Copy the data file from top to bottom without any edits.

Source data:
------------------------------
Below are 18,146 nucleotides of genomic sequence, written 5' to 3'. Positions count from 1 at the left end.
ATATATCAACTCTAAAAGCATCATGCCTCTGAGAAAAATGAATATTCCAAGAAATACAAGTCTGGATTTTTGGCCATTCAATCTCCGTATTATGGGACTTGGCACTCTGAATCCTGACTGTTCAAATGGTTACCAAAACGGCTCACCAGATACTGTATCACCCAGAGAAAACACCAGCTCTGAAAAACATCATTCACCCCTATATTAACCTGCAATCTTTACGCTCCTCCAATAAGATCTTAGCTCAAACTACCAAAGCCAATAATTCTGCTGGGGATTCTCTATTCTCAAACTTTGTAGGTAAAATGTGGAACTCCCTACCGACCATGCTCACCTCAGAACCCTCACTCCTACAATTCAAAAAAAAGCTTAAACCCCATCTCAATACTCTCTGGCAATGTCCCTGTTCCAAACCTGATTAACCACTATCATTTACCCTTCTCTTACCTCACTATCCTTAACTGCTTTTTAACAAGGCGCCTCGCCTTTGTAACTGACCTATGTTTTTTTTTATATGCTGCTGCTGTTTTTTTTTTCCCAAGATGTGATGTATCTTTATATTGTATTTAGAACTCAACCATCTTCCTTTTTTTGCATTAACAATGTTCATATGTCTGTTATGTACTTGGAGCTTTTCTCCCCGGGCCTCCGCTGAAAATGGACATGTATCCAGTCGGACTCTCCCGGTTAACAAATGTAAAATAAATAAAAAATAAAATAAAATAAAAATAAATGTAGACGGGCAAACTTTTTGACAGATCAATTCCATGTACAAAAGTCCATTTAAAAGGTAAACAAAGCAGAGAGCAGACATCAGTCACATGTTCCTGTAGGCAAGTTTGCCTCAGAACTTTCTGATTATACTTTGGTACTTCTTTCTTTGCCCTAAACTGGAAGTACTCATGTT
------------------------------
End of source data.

Below are 18,146 nucleotides of genomic sequence, written 5' to 3'. Positions count from 1 at the left end.
ATATATCAACTCTAAAAGCATCATGCCTCTGAGAAAAATGAATATTCCAAGAAATACAAGTCTGGATTTTTGGCCATTCAATCTCCGTATTATGGGACTTGGCACTCTGAATCCTGACTGTTCAAATGGTTACCAAAACGGCTCACCAGATACTGTATCACCCAGAGAAAACACCAGCTCTGAAAAACATCATTCACCCCTATATTAACCTGCAATCTTTACGCTCCTCCAATAAGATCTTAGCTCAAACTACCAAAGCCAATAATTCTGCTGGGGATTCTCTATTCTCAAACTTTGTAGGTAAAATGTGGAACTCCCTACCGACCATGCTCACCTCAGAACCCTCACTCCTACAATTCAAAAAAAAGCTTAAACCCCATCTCAATACTCTCTGGCAATGTCCCTGTTCCAAACCTGATTAACCACTATCATTTACCCTTCTCTTACCTCACTATCCTTAACTGCTTTTTAACAAGGCGCCTCGCCTTTGTAACTGACCTATGTTTTTTTTTATATGCTGCTGCTGTTTTTTTTTTCCCAAGATGTGATGTATCTTTATATTGTATTTAGAACTCAACCATCTTCCTTTTTTTGCATTAACAATGTTCATATGTCTGTTATGTACTTGGAGCTTTTCTCCCCGGGCCTCCGCTGAAAATGGACATGTATCCAGTCGGACTCTCCCGGTTAACAAATGTAAAATAAATAAAAAATAAAATAAAATAAAAATAAATGTAGACGGGCAAACTTTTTGACAGATCAATTCCATGTACAAAAGTCCATTTAAAAGGTAAACAAAGCAGAGAGCAGACATCAGTCACATGTTCCTGTAGGCAAGTTTGCCTCAGAACTTTCTGATTATACTTTGGTACTTCTTTCTTTGCCCTAAACTGGAAGTACTCATGTT